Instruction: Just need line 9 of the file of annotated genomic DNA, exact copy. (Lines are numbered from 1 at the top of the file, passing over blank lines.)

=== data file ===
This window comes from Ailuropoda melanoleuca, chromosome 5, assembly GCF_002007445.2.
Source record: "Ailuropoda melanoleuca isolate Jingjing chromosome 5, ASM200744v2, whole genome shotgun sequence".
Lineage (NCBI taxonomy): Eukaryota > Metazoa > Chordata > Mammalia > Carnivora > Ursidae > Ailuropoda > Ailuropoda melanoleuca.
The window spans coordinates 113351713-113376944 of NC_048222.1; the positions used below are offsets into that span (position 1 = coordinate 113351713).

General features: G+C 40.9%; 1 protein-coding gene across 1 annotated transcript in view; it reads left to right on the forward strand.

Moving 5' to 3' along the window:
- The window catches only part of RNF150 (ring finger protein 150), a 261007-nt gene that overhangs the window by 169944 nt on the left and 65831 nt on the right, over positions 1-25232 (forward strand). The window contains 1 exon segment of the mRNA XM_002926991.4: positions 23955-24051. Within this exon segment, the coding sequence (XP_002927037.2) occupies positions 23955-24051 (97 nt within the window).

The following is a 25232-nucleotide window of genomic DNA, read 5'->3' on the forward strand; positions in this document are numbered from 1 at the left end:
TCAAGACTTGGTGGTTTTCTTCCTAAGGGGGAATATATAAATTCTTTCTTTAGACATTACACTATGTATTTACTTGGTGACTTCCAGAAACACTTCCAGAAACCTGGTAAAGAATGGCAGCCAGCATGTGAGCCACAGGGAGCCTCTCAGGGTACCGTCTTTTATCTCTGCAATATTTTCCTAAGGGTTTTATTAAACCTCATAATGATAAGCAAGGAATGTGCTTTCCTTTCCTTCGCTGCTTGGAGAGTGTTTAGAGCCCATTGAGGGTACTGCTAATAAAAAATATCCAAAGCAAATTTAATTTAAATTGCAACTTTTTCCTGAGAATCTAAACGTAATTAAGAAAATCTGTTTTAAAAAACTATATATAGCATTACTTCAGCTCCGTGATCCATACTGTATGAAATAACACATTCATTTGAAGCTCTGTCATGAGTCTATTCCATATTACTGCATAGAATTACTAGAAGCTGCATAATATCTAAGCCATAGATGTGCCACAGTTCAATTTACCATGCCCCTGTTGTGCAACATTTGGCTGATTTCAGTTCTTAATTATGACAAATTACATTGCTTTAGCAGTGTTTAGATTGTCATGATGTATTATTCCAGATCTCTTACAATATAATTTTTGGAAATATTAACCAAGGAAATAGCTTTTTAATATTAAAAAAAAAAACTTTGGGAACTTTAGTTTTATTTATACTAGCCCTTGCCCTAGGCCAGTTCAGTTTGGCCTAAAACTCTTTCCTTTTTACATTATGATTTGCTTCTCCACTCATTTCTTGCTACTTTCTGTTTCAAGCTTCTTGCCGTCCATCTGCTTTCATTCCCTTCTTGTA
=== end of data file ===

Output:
TCAAGACTTGGTGGTTTTCTTCCTAAGGGGGAATATATAAATTCTTTCTTTAGACATTACACTATGTATTTACTTGGTGACTTCCAGAAACACTTCCAGAAACCTGGTAAAGAATGGCAGCCAGCATGTGAGCCACAGGGAGCCTCTCAGGGTACCGTCTTTTATCTCTGCAATATTTTCCTAAGGGTTTTATTAAACCTCATAATGATAAGCAAGGAATGTGCTTTCCTTTCCTTCGCTGCTTGGAGAGTGTTTAGAGCCCATTGAGGGTACTGCTAATAAAAAATATCCAAAGCAAATTTAATTTAAATTGCAACTTTTTCCTGAGAATCTAAACGTAATTAAGAAAATCTGTTTTAAAAAACTATATATAGCATTACTTCAGCTCCGTGATCCATACTGTATGAAATAACACATTCATTTGAAGCTCTGTCATGAGTCTATTCCATATTACTGCATAGAATTACTAGAAGCTGCATAATATCTAAGCCATAGATGTGCCACAGTTCAATTTACCATGCCCCTGTTGTGCAACATTTGGCTGATTTCAGTTCTTAATTATGACAAATTACATTGCTTTAGCAGTGTTTAGATTGTCATGATGTATTATTCCAGATCTCTTACAATATAATTTTTGGAAATATTAACCAAGGAAATAGCTTTTTAATATTAAAAAAAAAAACTTTGGGAACTTTAGTTTTATTTATACTAGCCCTTGCCCTAGGCCAGTTCAGTTTGGCCTAAAACTCTTTCCTTTTTACATTATGATTTGCTTCTCCACTCATTTCTTGCTACTTTCTGTTTCAAGCTTCTTGCCGTCCATCTGCTTTCATTCCCTTCTTGTA